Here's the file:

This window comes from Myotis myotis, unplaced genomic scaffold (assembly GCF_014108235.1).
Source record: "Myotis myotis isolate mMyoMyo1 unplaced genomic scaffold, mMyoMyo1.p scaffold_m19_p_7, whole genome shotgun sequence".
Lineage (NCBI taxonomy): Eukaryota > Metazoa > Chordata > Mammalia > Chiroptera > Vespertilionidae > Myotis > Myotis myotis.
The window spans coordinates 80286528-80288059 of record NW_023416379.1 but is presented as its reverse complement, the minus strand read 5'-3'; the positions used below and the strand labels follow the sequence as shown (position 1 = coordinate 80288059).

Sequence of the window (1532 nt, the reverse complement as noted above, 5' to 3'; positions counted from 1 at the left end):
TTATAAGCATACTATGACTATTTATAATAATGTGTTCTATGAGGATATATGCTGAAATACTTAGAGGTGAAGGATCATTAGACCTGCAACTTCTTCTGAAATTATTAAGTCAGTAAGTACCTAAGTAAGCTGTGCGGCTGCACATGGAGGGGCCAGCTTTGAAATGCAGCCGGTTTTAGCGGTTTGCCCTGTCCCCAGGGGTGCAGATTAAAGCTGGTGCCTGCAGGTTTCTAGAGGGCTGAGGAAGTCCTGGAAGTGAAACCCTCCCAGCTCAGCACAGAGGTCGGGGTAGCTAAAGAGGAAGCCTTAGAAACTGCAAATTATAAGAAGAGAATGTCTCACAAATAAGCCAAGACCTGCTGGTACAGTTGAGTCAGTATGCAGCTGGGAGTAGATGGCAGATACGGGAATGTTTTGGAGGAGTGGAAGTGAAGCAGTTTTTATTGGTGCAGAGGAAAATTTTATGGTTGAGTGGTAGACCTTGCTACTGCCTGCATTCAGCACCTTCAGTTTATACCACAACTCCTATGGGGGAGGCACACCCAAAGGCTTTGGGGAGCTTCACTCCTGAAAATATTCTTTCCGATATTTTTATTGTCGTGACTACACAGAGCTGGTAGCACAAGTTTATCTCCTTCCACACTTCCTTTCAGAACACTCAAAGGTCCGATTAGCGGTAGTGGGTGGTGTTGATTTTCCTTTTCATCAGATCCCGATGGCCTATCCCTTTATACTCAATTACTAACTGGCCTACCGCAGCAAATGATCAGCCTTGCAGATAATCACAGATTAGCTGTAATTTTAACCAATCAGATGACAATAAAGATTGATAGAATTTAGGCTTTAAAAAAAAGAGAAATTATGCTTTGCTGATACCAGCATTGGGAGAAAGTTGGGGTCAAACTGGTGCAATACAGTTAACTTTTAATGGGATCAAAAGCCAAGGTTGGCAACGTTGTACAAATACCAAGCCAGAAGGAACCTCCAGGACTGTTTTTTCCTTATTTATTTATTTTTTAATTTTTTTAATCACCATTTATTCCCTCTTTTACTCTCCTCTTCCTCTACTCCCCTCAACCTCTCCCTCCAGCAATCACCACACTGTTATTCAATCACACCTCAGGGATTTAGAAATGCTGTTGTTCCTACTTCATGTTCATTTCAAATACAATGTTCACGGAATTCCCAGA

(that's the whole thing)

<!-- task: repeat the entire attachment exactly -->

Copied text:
This window comes from Myotis myotis, unplaced genomic scaffold (assembly GCF_014108235.1).
Source record: "Myotis myotis isolate mMyoMyo1 unplaced genomic scaffold, mMyoMyo1.p scaffold_m19_p_7, whole genome shotgun sequence".
Lineage (NCBI taxonomy): Eukaryota > Metazoa > Chordata > Mammalia > Chiroptera > Vespertilionidae > Myotis > Myotis myotis.
The window spans coordinates 80286528-80288059 of record NW_023416379.1 but is presented as its reverse complement, the minus strand read 5'-3'; the positions used below and the strand labels follow the sequence as shown (position 1 = coordinate 80288059).

Sequence of the window (1532 nt, the reverse complement as noted above, 5' to 3'; positions counted from 1 at the left end):
TTATAAGCATACTATGACTATTTATAATAATGTGTTCTATGAGGATATATGCTGAAATACTTAGAGGTGAAGGATCATTAGACCTGCAACTTCTTCTGAAATTATTAAGTCAGTAAGTACCTAAGTAAGCTGTGCGGCTGCACATGGAGGGGCCAGCTTTGAAATGCAGCCGGTTTTAGCGGTTTGCCCTGTCCCCAGGGGTGCAGATTAAAGCTGGTGCCTGCAGGTTTCTAGAGGGCTGAGGAAGTCCTGGAAGTGAAACCCTCCCAGCTCAGCACAGAGGTCGGGGTAGCTAAAGAGGAAGCCTTAGAAACTGCAAATTATAAGAAGAGAATGTCTCACAAATAAGCCAAGACCTGCTGGTACAGTTGAGTCAGTATGCAGCTGGGAGTAGATGGCAGATACGGGAATGTTTTGGAGGAGTGGAAGTGAAGCAGTTTTTATTGGTGCAGAGGAAAATTTTATGGTTGAGTGGTAGACCTTGCTACTGCCTGCATTCAGCACCTTCAGTTTATACCACAACTCCTATGGGGGAGGCACACCCAAAGGCTTTGGGGAGCTTCACTCCTGAAAATATTCTTTCCGATATTTTTATTGTCGTGACTACACAGAGCTGGTAGCACAAGTTTATCTCCTTCCACACTTCCTTTCAGAACACTCAAAGGTCCGATTAGCGGTAGTGGGTGGTGTTGATTTTCCTTTTCATCAGATCCCGATGGCCTATCCCTTTATACTCAATTACTAACTGGCCTACCGCAGCAAATGATCAGCCTTGCAGATAATCACAGATTAGCTGTAATTTTAACCAATCAGATGACAATAAAGATTGATAGAATTTAGGCTTTAAAAAAAAGAGAAATTATGCTTTGCTGATACCAGCATTGGGAGAAAGTTGGGGTCAAACTGGTGCAATACAGTTAACTTTTAATGGGATCAAAAGCCAAGGTTGGCAACGTTGTACAAATACCAAGCCAGAAGGAACCTCCAGGACTGTTTTTTCCTTATTTATTTATTTTTTAATTTTTTTAATCACCATTTATTCCCTCTTTTACTCTCCTCTTCCTCTACTCCCCTCAACCTCTCCCTCCAGCAATCACCACACTGTTATTCAATCACACCTCAGGGATTTAGAAATGCTGTTGTTCCTACTTCATGTTCATTTCAAATACAATGTTCACGGAATTCCCAGA